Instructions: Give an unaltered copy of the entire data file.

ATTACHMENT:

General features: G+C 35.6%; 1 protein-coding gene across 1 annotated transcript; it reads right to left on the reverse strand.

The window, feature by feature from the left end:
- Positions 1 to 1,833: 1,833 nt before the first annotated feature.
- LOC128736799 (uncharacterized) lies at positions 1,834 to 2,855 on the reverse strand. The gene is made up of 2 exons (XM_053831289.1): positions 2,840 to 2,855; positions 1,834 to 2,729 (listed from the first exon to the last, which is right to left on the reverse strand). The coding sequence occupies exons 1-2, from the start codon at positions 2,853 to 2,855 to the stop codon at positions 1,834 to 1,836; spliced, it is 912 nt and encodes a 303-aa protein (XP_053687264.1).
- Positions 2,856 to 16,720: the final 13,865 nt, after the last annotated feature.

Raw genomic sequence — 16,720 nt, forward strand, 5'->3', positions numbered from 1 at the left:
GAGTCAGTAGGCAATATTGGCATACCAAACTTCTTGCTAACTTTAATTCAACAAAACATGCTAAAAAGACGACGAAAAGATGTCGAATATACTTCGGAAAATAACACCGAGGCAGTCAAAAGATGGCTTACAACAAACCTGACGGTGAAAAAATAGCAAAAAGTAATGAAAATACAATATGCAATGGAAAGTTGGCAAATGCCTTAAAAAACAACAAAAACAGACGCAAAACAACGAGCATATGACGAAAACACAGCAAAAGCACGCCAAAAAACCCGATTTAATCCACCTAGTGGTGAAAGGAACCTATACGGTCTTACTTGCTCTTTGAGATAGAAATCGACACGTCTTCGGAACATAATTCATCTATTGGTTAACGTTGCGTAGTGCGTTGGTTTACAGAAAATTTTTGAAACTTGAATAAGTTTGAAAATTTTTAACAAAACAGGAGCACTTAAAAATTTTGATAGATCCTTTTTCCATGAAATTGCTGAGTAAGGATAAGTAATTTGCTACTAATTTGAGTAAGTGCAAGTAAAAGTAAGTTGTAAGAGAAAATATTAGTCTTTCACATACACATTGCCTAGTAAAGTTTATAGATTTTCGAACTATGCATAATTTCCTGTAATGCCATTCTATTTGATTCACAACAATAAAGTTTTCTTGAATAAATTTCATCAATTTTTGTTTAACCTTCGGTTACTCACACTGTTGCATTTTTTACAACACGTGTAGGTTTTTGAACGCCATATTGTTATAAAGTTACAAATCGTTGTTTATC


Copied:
General features: G+C 35.6%; 1 protein-coding gene across 1 annotated transcript; it reads right to left on the reverse strand.

The window, feature by feature from the left end:
- Positions 1 to 1,833: 1,833 nt before the first annotated feature.
- LOC128736799 (uncharacterized) lies at positions 1,834 to 2,855 on the reverse strand. The gene is made up of 2 exons (XM_053831289.1): positions 2,840 to 2,855; positions 1,834 to 2,729 (listed from the first exon to the last, which is right to left on the reverse strand). The coding sequence occupies exons 1-2, from the start codon at positions 2,853 to 2,855 to the stop codon at positions 1,834 to 1,836; spliced, it is 912 nt and encodes a 303-aa protein (XP_053687264.1).
- Positions 2,856 to 16,720: the final 13,865 nt, after the last annotated feature.

Raw genomic sequence — 16,720 nt, forward strand, 5'->3', positions numbered from 1 at the left:
GAGTCAGTAGGCAATATTGGCATACCAAACTTCTTGCTAACTTTAATTCAACAAAACATGCTAAAAAGACGACGAAAAGATGTCGAATATACTTCGGAAAATAACACCGAGGCAGTCAAAAGATGGCTTACAACAAACCTGACGGTGAAAAAATAGCAAAAAGTAATGAAAATACAATATGCAATGGAAAGTTGGCAAATGCCTTAAAAAACAACAAAAACAGACGCAAAACAACGAGCATATGACGAAAACACAGCAAAAGCACGCCAAAAAACCCGATTTAATCCACCTAGTGGTGAAAGGAACCTATACGGTCTTACTTGCTCTTTGAGATAGAAATCGACACGTCTTCGGAACATAATTCATCTATTGGTTAACGTTGCGTAGTGCGTTGGTTTACAGAAAATTTTTGAAACTTGAATAAGTTTGAAAATTTTTAACAAAACAGGAGCACTTAAAAATTTTGATAGATCCTTTTTCCATGAAATTGCTGAGTAAGGATAAGTAATTTGCTACTAATTTGAGTAAGTGCAAGTAAAAGTAAGTTGTAAGAGAAAATATTAGTCTTTCACATACACATTGCCTAGTAAAGTTTATAGATTTTCGAACTATGCATAATTTCCTGTAATGCCATTCTATTTGATTCACAACAATAAAGTTTTCTTGAATAAATTTCATCAATTTTTGTTTAACCTTCGGTTACTCACACTGTTGCATTTTTTACAACACGTGTAGGTTTTTGAACGCCATATTGTTATAAAGTTACAAATCGTTGTTTATC